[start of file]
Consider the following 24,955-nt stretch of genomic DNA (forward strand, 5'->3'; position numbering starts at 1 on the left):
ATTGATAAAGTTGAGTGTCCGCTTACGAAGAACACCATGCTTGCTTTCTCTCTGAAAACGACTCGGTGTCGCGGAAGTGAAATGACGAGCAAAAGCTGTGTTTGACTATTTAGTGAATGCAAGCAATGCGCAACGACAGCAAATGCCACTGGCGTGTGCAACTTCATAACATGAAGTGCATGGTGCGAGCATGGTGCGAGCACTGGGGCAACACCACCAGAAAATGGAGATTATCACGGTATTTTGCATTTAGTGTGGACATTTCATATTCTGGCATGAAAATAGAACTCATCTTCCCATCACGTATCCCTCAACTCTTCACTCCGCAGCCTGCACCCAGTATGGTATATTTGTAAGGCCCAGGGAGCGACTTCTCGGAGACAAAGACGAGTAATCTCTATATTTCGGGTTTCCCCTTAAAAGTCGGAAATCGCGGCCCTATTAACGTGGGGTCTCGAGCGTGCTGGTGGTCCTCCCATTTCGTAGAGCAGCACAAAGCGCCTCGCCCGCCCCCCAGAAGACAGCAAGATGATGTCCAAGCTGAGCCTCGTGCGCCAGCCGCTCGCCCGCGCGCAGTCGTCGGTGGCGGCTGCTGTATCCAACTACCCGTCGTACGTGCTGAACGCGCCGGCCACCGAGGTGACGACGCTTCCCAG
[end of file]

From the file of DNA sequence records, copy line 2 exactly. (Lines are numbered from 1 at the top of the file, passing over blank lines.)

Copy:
ATTGATAAAGTTGAGTGTCCGCTTACGAAGAACACCATGCTTGCTTTCTCTCTGAAAACGACTCGGTGTCGCGGAAGTGAAATGACGAGCAAAAGCTGTGTTTGACTATTTAGTGAATGCAAGCAATGCGCAACGACAGCAAATGCCACTGGCGTGTGCAACTTCATAACATGAAGTGCATGGTGCGAGCATGGTGCGAGCACTGGGGCAACACCACCAGAAAATGGAGATTATCACGGTATTTTGCATTTAGTGTGGACATTTCATATTCTGGCATGAAAATAGAACTCATCTTCCCATCACGTATCCCTCAACTCTTCACTCCGCAGCCTGCACCCAGTATGGTATATTTGTAAGGCCCAGGGAGCGACTTCTCGGAGACAAAGACGAGTAATCTCTATATTTCGGGTTTCCCCTTAAAAGTCGGAAATCGCGGCCCTATTAACGTGGGGTCTCGAGCGTGCTGGTGGTCCTCCCATTTCGTAGAGCAGCACAAAGCGCCTCGCCCGCCCCCCAGAAGACAGCAAGATGATGTCCAAGCTGAGCCTCGTGCGCCAGCCGCTCGCCCGCGCGCAGTCGTCGGTGGCGGCTGCTGTATCCAACTACCCGTCGTACGTGCTGAACGCGCCGGCCACCGAGGTGACGACGCTTCCCAG